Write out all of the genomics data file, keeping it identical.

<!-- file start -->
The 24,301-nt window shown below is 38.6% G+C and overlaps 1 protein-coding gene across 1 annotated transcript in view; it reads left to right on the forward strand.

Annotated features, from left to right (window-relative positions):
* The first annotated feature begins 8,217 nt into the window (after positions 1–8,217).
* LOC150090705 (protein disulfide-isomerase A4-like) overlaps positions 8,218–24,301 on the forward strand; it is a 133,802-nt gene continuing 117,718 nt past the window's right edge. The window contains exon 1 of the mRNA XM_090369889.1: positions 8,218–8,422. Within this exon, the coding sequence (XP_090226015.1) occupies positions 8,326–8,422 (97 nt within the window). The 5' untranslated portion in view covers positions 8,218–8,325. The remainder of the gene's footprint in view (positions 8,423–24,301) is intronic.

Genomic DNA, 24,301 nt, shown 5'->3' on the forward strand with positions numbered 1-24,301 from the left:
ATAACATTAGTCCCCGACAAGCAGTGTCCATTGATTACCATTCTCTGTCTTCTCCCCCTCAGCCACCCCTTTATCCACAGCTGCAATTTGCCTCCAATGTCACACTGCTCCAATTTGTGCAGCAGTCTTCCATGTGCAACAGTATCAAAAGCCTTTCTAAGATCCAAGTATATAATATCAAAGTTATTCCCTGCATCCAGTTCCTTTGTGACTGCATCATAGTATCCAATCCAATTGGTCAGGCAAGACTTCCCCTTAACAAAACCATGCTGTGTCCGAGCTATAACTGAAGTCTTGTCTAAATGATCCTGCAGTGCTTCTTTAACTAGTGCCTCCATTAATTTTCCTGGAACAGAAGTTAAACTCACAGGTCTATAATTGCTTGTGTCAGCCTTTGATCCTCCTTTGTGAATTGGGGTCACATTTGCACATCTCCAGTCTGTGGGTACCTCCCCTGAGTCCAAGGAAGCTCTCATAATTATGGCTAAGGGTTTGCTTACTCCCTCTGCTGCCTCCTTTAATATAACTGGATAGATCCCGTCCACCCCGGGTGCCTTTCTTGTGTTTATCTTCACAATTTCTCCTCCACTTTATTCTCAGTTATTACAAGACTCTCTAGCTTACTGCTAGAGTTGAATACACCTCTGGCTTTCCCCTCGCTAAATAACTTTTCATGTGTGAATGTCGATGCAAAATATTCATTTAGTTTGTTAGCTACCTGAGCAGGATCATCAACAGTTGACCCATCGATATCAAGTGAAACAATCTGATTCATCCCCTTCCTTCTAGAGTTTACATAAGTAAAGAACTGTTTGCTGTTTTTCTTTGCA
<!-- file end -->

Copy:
The 24,301-nt window shown below is 38.6% G+C and overlaps 1 protein-coding gene across 1 annotated transcript in view; it reads left to right on the forward strand.

Annotated features, from left to right (window-relative positions):
* The first annotated feature begins 8,217 nt into the window (after positions 1–8,217).
* LOC150090705 (protein disulfide-isomerase A4-like) overlaps positions 8,218–24,301 on the forward strand; it is a 133,802-nt gene continuing 117,718 nt past the window's right edge. The window contains exon 1 of the mRNA XM_090369889.1: positions 8,218–8,422. Within this exon, the coding sequence (XP_090226015.1) occupies positions 8,326–8,422 (97 nt within the window). The 5' untranslated portion in view covers positions 8,218–8,325. The remainder of the gene's footprint in view (positions 8,423–24,301) is intronic.

Genomic DNA, 24,301 nt, shown 5'->3' on the forward strand with positions numbered 1-24,301 from the left:
ATAACATTAGTCCCCGACAAGCAGTGTCCATTGATTACCATTCTCTGTCTTCTCCCCCTCAGCCACCCCTTTATCCACAGCTGCAATTTGCCTCCAATGTCACACTGCTCCAATTTGTGCAGCAGTCTTCCATGTGCAACAGTATCAAAAGCCTTTCTAAGATCCAAGTATATAATATCAAAGTTATTCCCTGCATCCAGTTCCTTTGTGACTGCATCATAGTATCCAATCCAATTGGTCAGGCAAGACTTCCCCTTAACAAAACCATGCTGTGTCCGAGCTATAACTGAAGTCTTGTCTAAATGATCCTGCAGTGCTTCTTTAACTAGTGCCTCCATTAATTTTCCTGGAACAGAAGTTAAACTCACAGGTCTATAATTGCTTGTGTCAGCCTTTGATCCTCCTTTGTGAATTGGGGTCACATTTGCACATCTCCAGTCTGTGGGTACCTCCCCTGAGTCCAAGGAAGCTCTCATAATTATGGCTAAGGGTTTGCTTACTCCCTCTGCTGCCTCCTTTAATATAACTGGATAGATCCCGTCCACCCCGGGTGCCTTTCTTGTGTTTATCTTCACAATTTCTCCTCCACTTTATTCTCAGTTATTACAAGACTCTCTAGCTTACTGCTAGAGTTGAATACACCTCTGGCTTTCCCCTCGCTAAATAACTTTTCATGTGTGAATGTCGATGCAAAATATTCATTTAGTTTGTTAGCTACCTGAGCAGGATCATCAACAGTTGACCCATCGATATCAAGTGAAACAATCTGATTCATCCCCTTCCTTCTAGAGTTTACATAAGTAAAGAACTGTTTGCTGTTTTTCTTTGCA